As a chef there is always that little bit of excitement that builds inside when there is opportunity to get away from the stove, to step outside and explore new foods, people and places. It is these adventures that bring inspiration to my food and help strengthen the foundation of my cooking.
A recent family Spring Break trip south of the border provided me with the perfect opportunity to finally experience one particular Mexican culture first hand. Even better yet was a new friend and local chef, Saul, would be leading today’s excursion into Sayulita, Mexico.
The 30-minute drive from Punta Mita allowed for us to talk about and for me to better understand the history of the area, the food, and the lifestyle in this part of Mexico. Sayulita is fishing village that gained popularity with surfers in the late 1960’s as a hidden gem because of its unique surf break. Today it is filled with traveling craftsmen, art galleries and an abundance of fresh fish, produce and street food stands.
The narrow cobblestone streets filled with locals, tourists and more chickens than I could count provided a great visual and feeling as we entered the town. The goal for today would be to shop for dinner and of course EAT!
The first and most important purchase for today and our dinner tonight is the fish. So as we make our way through the streets one can’t help but notice there are no delivery trucks, everything is moving by foot or vintage motorcycles piled high with baskets or weathered milk crates overflowing with produce.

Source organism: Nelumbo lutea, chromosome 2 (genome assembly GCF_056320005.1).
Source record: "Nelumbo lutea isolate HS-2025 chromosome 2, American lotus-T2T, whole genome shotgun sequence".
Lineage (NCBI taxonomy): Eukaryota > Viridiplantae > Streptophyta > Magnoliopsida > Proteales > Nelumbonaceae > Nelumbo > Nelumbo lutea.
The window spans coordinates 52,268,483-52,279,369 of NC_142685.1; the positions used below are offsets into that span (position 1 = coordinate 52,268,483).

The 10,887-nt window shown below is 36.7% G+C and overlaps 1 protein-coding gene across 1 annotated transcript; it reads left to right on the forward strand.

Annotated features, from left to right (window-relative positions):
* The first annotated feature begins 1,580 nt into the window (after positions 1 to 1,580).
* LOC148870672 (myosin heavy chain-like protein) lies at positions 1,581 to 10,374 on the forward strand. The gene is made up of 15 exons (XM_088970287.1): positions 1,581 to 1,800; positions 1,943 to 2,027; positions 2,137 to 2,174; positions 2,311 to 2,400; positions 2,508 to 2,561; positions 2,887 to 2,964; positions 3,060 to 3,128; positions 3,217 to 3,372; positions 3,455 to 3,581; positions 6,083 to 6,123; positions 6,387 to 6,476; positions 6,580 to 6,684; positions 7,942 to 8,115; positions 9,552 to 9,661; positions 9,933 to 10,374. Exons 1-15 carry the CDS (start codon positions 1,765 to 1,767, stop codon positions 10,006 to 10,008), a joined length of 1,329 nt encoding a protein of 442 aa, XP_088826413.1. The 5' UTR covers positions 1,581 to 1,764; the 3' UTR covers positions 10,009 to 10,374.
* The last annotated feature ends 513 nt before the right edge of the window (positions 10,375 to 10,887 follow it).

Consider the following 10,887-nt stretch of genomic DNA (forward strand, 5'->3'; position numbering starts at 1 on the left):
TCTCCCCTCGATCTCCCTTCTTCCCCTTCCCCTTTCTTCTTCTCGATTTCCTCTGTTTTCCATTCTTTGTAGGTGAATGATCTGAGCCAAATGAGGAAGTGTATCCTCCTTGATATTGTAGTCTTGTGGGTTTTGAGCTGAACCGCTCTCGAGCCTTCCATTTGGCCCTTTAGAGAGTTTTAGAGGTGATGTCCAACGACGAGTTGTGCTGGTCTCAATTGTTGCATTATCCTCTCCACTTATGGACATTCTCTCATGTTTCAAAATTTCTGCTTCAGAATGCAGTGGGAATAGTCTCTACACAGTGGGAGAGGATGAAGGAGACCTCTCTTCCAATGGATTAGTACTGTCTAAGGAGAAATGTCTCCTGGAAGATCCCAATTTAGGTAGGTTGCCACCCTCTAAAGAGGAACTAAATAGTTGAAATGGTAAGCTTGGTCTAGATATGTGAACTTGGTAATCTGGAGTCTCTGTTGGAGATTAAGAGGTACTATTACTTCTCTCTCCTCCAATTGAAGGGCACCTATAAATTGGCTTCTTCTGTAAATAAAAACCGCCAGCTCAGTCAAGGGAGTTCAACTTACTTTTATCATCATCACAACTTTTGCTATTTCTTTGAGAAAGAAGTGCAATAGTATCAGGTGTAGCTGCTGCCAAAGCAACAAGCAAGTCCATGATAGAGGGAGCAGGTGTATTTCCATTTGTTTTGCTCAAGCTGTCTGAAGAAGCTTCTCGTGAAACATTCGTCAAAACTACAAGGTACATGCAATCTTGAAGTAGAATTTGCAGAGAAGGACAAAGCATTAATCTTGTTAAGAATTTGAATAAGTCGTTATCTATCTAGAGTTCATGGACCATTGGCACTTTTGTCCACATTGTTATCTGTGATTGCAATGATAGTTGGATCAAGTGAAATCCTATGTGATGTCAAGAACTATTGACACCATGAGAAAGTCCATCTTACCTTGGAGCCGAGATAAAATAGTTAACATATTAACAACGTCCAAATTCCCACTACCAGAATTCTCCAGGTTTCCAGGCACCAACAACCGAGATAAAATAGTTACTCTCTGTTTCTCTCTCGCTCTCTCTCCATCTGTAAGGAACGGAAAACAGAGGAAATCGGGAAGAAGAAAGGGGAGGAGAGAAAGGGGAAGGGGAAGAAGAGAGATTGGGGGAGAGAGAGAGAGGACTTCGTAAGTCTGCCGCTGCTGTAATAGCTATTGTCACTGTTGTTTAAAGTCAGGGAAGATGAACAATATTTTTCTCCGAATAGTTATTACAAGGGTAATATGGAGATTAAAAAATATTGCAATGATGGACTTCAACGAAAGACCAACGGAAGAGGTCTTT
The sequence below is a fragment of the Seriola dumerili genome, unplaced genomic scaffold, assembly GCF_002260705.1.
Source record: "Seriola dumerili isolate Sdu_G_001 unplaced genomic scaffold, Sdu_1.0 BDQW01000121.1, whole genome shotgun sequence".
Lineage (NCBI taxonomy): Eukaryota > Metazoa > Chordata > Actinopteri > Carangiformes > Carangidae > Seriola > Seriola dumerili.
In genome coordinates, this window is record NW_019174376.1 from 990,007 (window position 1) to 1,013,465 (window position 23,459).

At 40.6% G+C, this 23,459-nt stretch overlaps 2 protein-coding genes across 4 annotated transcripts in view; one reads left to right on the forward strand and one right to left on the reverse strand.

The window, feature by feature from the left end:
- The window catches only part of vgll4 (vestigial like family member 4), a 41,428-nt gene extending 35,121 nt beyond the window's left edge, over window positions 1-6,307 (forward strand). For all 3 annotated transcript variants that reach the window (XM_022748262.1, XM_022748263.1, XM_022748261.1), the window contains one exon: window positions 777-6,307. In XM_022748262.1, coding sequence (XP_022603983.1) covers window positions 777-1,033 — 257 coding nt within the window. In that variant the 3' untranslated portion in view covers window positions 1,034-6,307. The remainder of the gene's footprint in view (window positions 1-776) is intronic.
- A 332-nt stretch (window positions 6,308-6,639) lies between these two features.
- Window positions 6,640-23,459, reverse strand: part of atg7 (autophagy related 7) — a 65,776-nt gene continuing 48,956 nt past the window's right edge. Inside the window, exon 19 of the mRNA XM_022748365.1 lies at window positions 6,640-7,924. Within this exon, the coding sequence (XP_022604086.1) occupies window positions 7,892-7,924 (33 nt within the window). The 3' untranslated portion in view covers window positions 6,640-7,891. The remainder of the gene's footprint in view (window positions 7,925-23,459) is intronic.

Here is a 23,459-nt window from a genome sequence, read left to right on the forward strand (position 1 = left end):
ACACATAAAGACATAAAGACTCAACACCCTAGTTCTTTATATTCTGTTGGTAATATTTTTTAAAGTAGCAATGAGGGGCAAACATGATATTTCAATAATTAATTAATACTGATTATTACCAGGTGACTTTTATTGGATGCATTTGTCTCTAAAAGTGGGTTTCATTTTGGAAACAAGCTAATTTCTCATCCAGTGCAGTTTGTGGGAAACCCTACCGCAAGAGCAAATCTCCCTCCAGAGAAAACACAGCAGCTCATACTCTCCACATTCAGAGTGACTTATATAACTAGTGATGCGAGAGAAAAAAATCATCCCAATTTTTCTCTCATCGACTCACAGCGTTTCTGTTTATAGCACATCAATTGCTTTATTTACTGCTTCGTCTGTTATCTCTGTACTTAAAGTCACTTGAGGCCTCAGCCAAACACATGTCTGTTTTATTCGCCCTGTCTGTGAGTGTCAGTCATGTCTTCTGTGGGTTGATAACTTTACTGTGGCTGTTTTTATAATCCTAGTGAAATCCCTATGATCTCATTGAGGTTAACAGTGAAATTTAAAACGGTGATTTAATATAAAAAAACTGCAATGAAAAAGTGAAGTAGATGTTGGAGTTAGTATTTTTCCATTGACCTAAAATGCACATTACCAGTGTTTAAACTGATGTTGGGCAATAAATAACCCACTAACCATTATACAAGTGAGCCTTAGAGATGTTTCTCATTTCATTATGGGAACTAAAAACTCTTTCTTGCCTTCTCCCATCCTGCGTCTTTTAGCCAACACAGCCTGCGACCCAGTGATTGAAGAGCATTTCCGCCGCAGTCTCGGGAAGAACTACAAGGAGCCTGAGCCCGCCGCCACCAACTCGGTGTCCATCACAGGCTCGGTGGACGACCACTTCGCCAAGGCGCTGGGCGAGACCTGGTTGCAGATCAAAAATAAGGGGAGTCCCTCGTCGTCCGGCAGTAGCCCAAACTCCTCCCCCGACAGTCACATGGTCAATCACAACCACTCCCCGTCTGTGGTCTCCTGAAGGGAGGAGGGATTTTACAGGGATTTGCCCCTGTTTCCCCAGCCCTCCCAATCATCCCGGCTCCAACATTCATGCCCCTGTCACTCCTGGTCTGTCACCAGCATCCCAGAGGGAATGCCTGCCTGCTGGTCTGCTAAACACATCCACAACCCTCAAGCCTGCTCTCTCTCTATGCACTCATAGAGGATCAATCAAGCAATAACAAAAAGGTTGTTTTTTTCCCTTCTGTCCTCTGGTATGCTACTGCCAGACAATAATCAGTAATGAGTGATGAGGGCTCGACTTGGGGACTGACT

As we approach the fishmonger’s storefront, Saul explains that there are no worries about the fish being fresh because as he points out, less than a NYC block away is the beach and a swarm of fishing boats pulling in with the mornings catch. The same goes for the produce, the local farmers arrive and set up their stands with fruits and vegetables that more than likely were still growing less than 24 hours ago.
The experience is somewhat surreal. It is very friendly and casual, with each of the vendors we leave our purchases behind to pick up later, this makes wondering the streets and our adventure simple and even more enjoyable.
El Ringoncito – Tacos & Mariscos is the first stop to squash the growing hunger pains. Best known for their fish and shrimp tacos, of course that is what our order has to be. Throw in a couple cold SOL cerveza’s and we are good to go! It is the simplicity of the tacos, the freshness of the ingredients that make these good. But, there is something different here, watching the ladies cook you feel like your standing in their kitchen at home. The tacos are assembled with ingredients from plastic Tupperware containers, hot sauce, homemade salsas; pickled vegetables fill various bowls on the plastic curbside tables. The first bite, awesome! There is nothing to do but smile, enjoy the moment and it is this culinary memory that makes this GREAT!
As I think back about this day and our adventure, now I feel just a little like Anthony Bourdain – No Reservations.